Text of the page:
So far Sisi has had two opportunities to apologise while addressing the public. Instead used the speeches for singing his own praises. The reaction of the presidency will determine the extent of the fallout from the incident. Affairs like this that are having a tangible impact on public opinion of the regime, and seem to be occuring more and more frequently.
If the regime continues to focus on its self-described successes, it will fall into the same patterns that Hosni Mubarak's government was guilty of, that eventually led to its downfall.
When the 25 January Revolution came about in 2011, perhaps the most surprised group of all was the new leadership of the National Democratic Party (NDP) led by Mubarak's son and heir apparent, Gamal. The Egypt that they chose to see, was one where growth in GDP was increasing at over 5% and a new Smart Village was attracting multi-national tech companies. Real estate prices were sky-rocketing and the stock market saw a marked increase in IPOs.
Gamal was gaining international notoriety and appeared to be in control, as business was booming for his friends, many of whom were leaders in the NDP. Meanwhile, poverty levels in the country were reaching a dangerous high and income inequality was the lowest it had been in years. The social safety net was slowly being pulled from under a population whose need for it was steadily growing. To top it off, political repression and police brutality were rising markedly.
The problem with Gamal's NDP cohort, is that they were blinded by their own image of themselves as the political ruling class of the country, a trait that is very clear in Sisi, too. They thought they could convince the entire population of their own version of reality by only speaking at them, rather than listening to them. They refused to address issues of vital importance, and assumed that enough of the population was sufficiently depoliticised or passive to care about state repression.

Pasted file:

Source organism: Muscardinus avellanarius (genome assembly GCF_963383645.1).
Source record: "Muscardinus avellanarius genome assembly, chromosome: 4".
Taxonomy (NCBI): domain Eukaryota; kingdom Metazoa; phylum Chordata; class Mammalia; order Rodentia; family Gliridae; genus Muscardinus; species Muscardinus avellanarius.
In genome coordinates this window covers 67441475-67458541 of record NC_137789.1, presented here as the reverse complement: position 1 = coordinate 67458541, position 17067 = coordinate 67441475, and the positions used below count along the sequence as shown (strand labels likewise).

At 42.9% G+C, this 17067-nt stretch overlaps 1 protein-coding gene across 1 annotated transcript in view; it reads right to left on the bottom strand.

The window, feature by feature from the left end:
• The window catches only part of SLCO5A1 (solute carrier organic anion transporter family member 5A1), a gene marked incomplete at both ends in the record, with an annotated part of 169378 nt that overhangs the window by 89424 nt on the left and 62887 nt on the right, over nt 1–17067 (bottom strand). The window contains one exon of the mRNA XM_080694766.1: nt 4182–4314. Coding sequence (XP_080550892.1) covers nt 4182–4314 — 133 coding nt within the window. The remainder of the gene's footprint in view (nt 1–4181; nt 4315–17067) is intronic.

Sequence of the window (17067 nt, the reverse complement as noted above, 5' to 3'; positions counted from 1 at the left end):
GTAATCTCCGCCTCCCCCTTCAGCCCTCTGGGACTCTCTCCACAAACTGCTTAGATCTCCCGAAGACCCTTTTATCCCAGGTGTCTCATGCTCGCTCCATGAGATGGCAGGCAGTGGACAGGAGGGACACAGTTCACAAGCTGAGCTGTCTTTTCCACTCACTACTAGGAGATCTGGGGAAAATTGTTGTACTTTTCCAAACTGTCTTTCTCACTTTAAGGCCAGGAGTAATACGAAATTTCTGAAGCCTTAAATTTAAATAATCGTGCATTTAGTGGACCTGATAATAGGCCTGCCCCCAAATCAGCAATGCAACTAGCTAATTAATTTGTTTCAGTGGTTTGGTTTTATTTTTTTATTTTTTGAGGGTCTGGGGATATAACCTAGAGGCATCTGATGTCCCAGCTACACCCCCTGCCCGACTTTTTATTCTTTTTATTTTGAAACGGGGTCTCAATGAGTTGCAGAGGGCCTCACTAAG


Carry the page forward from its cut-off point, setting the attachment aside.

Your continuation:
|This regime will not survive if it continues to antagonise much of the media and ignore the major problems it is facing|
Crucially, they ignored the accumulation of factors that would ultimately lead to social upheaval. Their response to numerous instances of unrest - whether from different professional syndicates, human rights organisations, labour unions or political organisations - was to simply attempt to wipe them out or to put a heavily guarded lid on them. Eventually in 2011, it became clear their techniques were untenable. Five years later, it seems that the government is making similar mistakes; misreading social cues and believing in a version of events that lies heavily in their favour. One of their main outlets for doing so is by attempting to control information in any way possible.